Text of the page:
I strained. I stared. I squinted. My eyes pinched against the piercing sun high above. We had been fishing off-color water most of the day. Now it was clear but my eyes hadn’t adjusted—I didn’t know what I was looking for on the grassy green flat.
“You see ‘em?” asked my guide, John Turcott.
“No,” I answered.
“Point your rod, just right of twelve o’clock,” he said.
I pointed and squinted. “See 'em now?”
“Yes.” I picked up the two fish—dark shapes just above Mosquito Lagoon’s grass and sand bottom.
Mosquito Lagoon is separated from the Atlantic Ocean by a 24-mile barrier island, and it is the only section of natural dune along the entire eastern coast of Florida that remains undeveloped and accessible to the public. The area is home to 14 threatened and endangered species. On any given day you can see blue herons, egrets, ibis, ruddy turnstones, pelicans, cormorants, and ospreys in and above the water.
The water teems with life—mullet, sea trout, rays, manatees and the Lagoon’s apex predator, dolphin. It also houses world-class redfish habitat.
The Drake recently profiled Mosquito Lagoon guide John Turcott and I decided to spend a day with him on the water. When we left the dock in the windless morning, the rich smell of the sea was overwhelming. The sun was not yet up and the moon hung bright and ominous. Just as the pink sky began to bleed out, I stood barefoot on the bow as John climbed the poling platform. We were soon pushing toward a large distortion on the skinny flat.
First we saw the triangles—fins. Then tails. Then bronze backs. I punched out a cast attempting to land just short and to the right of a large school of reds pushing water methodically. Before my fly hit, the fish blew up and raced off the flat. That first cast set the tone for the day.
We had a lot of opportunities and John was picking up a ton of cruising fish as we slowly poled along a murky flat. I had the misperception—based on a previous trip—that if you could put a shrimp pattern near a red it would charge. This day, the redfish behaved more like permit, and as the hours winded down so did my chances.
I had barely even got a good solid look and refusal. And then, like a shot at the final buzzer, John called out two redfish from the poling platform.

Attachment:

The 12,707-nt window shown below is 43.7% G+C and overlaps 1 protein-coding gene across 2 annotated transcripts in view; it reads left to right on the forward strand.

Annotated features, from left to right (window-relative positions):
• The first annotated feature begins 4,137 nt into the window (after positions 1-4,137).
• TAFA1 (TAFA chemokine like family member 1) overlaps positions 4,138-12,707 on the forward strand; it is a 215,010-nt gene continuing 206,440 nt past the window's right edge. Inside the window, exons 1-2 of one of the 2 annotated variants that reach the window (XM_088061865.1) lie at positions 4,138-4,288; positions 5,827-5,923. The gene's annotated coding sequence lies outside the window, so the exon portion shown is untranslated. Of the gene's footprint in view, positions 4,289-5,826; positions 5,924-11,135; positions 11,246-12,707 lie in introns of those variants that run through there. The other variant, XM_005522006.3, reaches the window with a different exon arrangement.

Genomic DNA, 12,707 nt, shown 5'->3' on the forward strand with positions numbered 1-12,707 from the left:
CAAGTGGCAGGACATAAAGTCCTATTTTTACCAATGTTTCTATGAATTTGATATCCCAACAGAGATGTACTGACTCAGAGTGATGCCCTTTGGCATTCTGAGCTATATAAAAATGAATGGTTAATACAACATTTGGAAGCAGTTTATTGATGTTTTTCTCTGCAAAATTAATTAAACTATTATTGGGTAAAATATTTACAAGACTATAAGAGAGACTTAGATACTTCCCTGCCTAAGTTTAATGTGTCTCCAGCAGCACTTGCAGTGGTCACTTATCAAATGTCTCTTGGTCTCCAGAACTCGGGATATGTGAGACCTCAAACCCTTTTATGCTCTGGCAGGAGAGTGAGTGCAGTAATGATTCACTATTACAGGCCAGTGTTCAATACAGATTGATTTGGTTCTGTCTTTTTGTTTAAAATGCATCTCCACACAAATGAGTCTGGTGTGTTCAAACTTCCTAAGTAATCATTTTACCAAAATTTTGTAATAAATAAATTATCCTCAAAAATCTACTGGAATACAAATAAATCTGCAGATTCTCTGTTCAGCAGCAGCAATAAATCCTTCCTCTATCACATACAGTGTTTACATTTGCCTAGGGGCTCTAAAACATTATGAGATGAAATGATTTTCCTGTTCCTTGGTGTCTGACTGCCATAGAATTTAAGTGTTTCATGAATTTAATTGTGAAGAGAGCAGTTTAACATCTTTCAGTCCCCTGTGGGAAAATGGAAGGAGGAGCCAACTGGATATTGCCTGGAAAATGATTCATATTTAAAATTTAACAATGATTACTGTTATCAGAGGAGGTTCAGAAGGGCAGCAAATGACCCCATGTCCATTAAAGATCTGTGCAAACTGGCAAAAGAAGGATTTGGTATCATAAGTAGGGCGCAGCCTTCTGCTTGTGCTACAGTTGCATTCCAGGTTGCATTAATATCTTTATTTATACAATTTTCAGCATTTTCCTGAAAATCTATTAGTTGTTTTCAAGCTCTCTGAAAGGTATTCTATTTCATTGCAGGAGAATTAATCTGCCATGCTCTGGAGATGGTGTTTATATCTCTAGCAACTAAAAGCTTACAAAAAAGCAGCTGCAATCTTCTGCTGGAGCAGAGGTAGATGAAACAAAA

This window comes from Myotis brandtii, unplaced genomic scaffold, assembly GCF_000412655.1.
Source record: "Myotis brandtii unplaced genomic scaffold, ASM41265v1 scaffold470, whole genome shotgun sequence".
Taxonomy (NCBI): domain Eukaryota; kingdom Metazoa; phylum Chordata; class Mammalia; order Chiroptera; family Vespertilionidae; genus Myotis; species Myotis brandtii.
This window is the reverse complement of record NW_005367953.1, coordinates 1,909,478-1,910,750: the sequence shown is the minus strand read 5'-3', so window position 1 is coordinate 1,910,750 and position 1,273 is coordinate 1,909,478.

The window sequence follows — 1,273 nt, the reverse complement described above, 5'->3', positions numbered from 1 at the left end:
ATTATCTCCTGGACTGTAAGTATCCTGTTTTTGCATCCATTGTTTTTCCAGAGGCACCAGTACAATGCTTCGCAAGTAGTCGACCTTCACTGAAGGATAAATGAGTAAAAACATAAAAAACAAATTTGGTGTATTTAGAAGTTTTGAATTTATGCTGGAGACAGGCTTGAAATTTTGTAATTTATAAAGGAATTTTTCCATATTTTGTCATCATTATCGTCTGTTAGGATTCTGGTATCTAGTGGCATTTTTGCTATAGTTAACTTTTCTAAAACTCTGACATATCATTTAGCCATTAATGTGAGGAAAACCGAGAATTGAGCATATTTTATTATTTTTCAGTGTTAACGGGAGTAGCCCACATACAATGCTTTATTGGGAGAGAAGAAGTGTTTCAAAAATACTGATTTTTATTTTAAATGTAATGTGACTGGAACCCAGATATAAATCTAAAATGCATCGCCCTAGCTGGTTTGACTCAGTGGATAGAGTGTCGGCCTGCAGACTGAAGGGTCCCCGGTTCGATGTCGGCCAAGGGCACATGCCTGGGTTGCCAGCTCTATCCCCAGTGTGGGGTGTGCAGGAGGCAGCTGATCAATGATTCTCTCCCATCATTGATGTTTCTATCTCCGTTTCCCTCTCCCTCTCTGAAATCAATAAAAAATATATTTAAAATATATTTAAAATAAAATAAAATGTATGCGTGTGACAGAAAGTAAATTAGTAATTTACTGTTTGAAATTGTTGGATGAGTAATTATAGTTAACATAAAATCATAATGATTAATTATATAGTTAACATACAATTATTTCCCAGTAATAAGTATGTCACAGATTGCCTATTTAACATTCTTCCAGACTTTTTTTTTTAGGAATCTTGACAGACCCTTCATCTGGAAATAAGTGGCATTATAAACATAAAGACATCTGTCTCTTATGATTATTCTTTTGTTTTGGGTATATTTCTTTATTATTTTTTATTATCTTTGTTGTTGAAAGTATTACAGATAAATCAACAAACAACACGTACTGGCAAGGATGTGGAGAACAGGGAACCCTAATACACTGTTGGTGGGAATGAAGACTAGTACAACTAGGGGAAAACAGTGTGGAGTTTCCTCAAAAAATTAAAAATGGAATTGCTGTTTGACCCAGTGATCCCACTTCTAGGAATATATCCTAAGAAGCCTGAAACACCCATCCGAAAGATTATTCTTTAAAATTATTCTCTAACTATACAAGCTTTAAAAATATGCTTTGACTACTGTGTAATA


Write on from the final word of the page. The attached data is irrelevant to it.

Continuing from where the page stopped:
I cast and overshot them. My second cast was shit too, but it dropped the fly between the fish... where it needed to be.
A fish pivoted and picked it up in its mouth.
“Dude… I think he ate!” John said, sounding amazed.
What little excess fly line that was at my feet cleared and the fish was on the reel. His first run was short and hot. He changed direction and made three powerful bursts. Then it turned again and made a second run, longer and more sustained. At the end of that run he made three more burst—BAM, BAM, BAM. I pumped the rod and felt confidant that I had him stuck; the monkey was coming off my back, or so I thought.
The fish broke the water’s surface and did some type of roll and I watched his tail stand straight up in the air. Then all of a sudden I was getting my ass kicked again. I wanted to put the stick to the fish and hold him in place but I worried I'd break it off. The fish was either bigger or more pissed than any other reds I had caught. He bore his head down again and made a powerful charge to the right. I tried to slow him down by palming the reel and that’s where it ends. My fly line buckled and my leader, tippet, and fly bounced back toward the boat.
A bead of sweat dropped from my forehead under the frame of my sunglasses and into my eye. I pushed the palm of my right hand across my eyebrow and stood shaking my head. My eyes closed as I watched the instant replay in my head.
“Daaaamn,” said John. “Well, you pretty much caught that fish.”
“Yeah,” I said. “Pretty much.”
But not quite.